Enlarge /. Rep. Zoe Lofgren (D-Calif.), Center, on Capitol Hill in March 2020.
A change to protect American search and search records from government sniffing is becoming increasingly important in the House of Representatives. A vote on the proposal could take place on Wednesday.
Two weeks ago, the Senate passed a law to renew a controversial espionage provision of the Patriot Act, known as Section 215. Senate privacy advocates proposed an amendment that would prohibit the FBI from using Section 215 to preserve American search and browsing histories. The proposal was supported by 59 out of 100 senators – one less than the 60 votes required for the change to be adopted in accordance with the Senate's dysfunctional rules.
Now the bill has passed to the House of Representatives, where privacy advocates hope for more success. The house does not have the same super majority rule, so it should take no more than a simple majority to pass the amendment. That would trigger a showdown with the Senate over the final text of the bill.
Section 215 was originally adopted in 2001 after the September 11 terrorist attacks. It gave the FBI the power to receive "anything tangible," including "books, records, papers, documents, and other items," without a warrant. The provision is limited to foreign intelligence activities. It should not be used for ordinary criminal matters. But civil rights groups have long protested their breadth and lack of judicial control.
Section 215 expired in March and Congress has been working on laws to renew it. While the Senate bill contained some minor data protection regulations – including protecting location data for mobile phones, which largely corresponds to a Supreme Court precedent – the most important privacy struggle was for browsers and searches.
The change protects the privacy of Americans while surfing and searching
Enlarge /. MP Warren Davidson (R-Ohio) in 2019.
Bill Clark / CQ Appeal, Inc via Getty Images
The main sponsors of the privacy change for in-house searches are Rep. Zoe Lofgren (D-Calif.) And Rep. Warren Davidson (R-Ohio). Last Friday, they received a pledge from the House leadership to vote on a privacy change in search when this week’s broader section 215 bill is up for grabs. The two representatives then spent the weekend clarifying the details of their amendment.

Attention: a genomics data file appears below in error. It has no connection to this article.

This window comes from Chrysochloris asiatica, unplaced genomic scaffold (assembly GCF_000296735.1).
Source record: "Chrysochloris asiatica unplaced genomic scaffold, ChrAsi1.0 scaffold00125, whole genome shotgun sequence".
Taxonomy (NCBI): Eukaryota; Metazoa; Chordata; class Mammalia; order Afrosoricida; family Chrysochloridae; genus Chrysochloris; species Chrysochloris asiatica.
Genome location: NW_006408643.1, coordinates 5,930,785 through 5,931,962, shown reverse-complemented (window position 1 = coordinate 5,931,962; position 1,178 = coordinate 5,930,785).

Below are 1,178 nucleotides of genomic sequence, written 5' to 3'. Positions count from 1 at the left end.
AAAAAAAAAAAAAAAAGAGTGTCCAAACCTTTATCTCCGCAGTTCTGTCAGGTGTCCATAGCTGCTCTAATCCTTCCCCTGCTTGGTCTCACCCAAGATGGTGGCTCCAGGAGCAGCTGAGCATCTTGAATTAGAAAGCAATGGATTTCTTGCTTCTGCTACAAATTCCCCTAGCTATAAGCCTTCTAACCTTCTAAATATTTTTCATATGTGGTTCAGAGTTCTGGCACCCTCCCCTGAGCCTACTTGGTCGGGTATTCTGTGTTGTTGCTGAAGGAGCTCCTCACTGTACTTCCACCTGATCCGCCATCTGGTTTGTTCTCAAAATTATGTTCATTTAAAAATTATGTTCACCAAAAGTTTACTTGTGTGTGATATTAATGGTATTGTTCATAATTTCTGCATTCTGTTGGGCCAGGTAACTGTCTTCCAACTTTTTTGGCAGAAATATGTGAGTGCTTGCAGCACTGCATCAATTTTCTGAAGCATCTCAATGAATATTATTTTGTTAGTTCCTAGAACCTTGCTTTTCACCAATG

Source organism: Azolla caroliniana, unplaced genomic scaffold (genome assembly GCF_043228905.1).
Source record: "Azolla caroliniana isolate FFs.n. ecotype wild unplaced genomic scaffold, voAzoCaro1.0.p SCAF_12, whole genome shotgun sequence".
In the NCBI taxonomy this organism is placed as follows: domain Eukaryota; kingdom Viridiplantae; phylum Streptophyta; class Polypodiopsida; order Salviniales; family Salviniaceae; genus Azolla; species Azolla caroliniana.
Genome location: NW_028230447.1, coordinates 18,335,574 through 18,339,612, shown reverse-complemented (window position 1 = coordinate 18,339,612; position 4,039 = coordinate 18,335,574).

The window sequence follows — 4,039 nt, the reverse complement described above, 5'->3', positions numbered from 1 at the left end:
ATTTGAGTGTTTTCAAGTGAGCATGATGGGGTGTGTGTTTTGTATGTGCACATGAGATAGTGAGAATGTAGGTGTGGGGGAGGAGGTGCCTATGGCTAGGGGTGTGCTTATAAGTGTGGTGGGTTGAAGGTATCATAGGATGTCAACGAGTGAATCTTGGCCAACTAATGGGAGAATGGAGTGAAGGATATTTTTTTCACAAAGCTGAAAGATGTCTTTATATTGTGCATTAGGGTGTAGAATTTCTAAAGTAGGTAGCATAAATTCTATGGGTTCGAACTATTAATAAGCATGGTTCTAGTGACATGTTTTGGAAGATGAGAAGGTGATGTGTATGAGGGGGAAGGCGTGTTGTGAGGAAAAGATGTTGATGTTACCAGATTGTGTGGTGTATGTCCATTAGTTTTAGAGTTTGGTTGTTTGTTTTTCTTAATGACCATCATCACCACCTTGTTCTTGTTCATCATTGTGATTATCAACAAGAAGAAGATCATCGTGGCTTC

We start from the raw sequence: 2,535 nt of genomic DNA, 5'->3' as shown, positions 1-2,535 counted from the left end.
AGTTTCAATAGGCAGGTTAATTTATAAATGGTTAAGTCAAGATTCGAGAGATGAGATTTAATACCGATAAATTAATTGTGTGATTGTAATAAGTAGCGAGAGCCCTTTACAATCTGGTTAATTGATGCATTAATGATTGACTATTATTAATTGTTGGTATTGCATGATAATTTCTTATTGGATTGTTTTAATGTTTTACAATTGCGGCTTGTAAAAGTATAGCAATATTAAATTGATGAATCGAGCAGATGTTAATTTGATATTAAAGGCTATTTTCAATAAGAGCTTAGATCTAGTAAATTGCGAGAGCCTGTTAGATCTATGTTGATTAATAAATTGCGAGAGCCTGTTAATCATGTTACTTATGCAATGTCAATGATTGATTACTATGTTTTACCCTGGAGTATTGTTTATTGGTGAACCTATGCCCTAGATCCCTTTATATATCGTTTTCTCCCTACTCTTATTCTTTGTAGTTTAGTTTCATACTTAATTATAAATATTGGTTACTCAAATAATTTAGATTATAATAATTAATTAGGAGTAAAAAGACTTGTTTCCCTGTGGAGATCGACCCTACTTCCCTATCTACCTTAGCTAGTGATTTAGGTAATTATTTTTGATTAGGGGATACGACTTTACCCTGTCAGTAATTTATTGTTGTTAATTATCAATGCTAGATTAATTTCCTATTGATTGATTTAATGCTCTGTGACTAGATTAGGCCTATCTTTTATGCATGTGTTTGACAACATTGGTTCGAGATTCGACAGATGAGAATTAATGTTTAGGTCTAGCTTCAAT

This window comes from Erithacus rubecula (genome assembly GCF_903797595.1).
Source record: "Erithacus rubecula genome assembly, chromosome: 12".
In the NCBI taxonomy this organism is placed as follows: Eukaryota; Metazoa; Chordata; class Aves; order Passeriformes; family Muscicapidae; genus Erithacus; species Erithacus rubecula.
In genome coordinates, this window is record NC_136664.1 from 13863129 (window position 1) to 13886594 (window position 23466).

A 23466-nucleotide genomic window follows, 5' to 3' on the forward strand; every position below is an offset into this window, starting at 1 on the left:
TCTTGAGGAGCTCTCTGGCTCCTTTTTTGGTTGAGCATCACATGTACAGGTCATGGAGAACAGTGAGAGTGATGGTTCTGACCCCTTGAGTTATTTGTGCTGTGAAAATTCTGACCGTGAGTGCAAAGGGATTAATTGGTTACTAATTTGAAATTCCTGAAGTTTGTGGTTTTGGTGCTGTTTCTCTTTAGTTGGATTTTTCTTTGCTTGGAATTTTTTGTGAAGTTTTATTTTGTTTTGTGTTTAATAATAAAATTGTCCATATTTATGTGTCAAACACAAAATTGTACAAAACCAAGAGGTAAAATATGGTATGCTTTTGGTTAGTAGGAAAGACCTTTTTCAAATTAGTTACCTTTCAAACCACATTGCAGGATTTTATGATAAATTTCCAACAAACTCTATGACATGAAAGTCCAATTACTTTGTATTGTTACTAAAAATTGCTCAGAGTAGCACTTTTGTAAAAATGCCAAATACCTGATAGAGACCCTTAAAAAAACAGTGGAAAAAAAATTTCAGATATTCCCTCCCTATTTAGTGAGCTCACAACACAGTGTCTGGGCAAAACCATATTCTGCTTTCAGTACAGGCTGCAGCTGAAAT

On Tuesday, Lofgren announced that she and Davidson had reached an agreement with two key leaders of the House – the chairman of the Secret Service Committee, Adam Schiff, and the chairman of the Justice Committee, Jerrold Nadler – on the content of the amendment.
The amendment is only three pages long. Its key provision states that an application under Section 215 "may not apply for an order that authorizes or requires the creation of information related to browsing the Internet website or the history of Internet searches by people in the United States".
A press release from Lofgren's office states that the change should prohibit the "accidental" collection of search or browsing records by Americans. This has long been an issue in the surveillance debate. A secret service could officially spy on a foreigner, but do so in such a way that a lot of American private information is caught.
The Lofgren / Davidson amendment would tighten the rules against such things and help ensure that surveillance of "foreign" intelligence agencies is actually limited to foreigners. Intelligence agencies could still spy on Americans' browsing history if needed, but they would have to persuade a judge to issue a warrant – a more demanding process that helps control abuse of state surveillance powers.
Trump has sparked interest from both parties in surveillance reform
The White House party has traditionally been enthusiastic about restricting the surveillance state. But the Trump era was a little different. Even though Donald Trump is now responsible for US intelligence agencies, he continued to look at them with suspicion. He particularly fought the FBI because it monitored Trump employees during the 2016 campaign.
This has upset the loyalty of partisans to surveillance issues in Congress. When the Senate voted earlier this month on an amendment to protect search and browsing history, there was a mix of Republicans and Democrats on both sides of the vote. The amendment received 24 Republican and 34 Democratic votes. 27 Republicans and 10 Democrats voted against the amendment. In other words, most Democrats supported the amendment and most Republicans rejected it, but the guerrilla difference here was not as strong as on other issues.
A similar division of the partisans in the house could provide a strong majority for privacy searches and searches. Democrats keep the majority in the house, and Schiff and Nadler's support on Tuesday could be a sign that the Democrats are behind the amendment.
If the proposal is accepted, the bill would have to be sent back to the Senate. It should be noted here that four senators – Lamar Alexander (R-Tenn.), Patty Murray (D-Wash.), Bernie Sanders (I-Vt.) And Ben Sasse (R-Neb.) – missed the vote in the Senate the privacy change earlier this month. If one of them joined the other supporters of the Senate amendment, it would be enough to overdo it in the upper chamber.